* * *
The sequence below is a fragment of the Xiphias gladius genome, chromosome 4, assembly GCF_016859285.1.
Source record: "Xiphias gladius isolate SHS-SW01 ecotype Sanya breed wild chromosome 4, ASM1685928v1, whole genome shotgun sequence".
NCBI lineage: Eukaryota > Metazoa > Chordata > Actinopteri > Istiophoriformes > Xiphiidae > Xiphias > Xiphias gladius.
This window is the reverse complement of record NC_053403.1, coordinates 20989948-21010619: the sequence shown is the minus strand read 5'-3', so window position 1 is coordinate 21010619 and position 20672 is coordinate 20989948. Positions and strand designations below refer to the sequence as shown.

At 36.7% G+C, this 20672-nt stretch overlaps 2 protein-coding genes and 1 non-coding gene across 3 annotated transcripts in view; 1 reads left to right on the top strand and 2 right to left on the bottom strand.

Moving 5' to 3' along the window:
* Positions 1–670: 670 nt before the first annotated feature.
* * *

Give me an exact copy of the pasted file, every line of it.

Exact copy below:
The sequence below is a fragment of the Xiphias gladius genome, chromosome 4, assembly GCF_016859285.1.
Source record: "Xiphias gladius isolate SHS-SW01 ecotype Sanya breed wild chromosome 4, ASM1685928v1, whole genome shotgun sequence".
NCBI lineage: Eukaryota > Metazoa > Chordata > Actinopteri > Istiophoriformes > Xiphiidae > Xiphias > Xiphias gladius.
This window is the reverse complement of record NC_053403.1, coordinates 20989948-21010619: the sequence shown is the minus strand read 5'-3', so window position 1 is coordinate 21010619 and position 20672 is coordinate 20989948. Positions and strand designations below refer to the sequence as shown.

At 36.7% G+C, this 20672-nt stretch overlaps 2 protein-coding genes and 1 non-coding gene across 3 annotated transcripts in view; 1 reads left to right on the top strand and 2 right to left on the bottom strand.

Moving 5' to 3' along the window:
* Positions 1–670: 670 nt before the first annotated feature.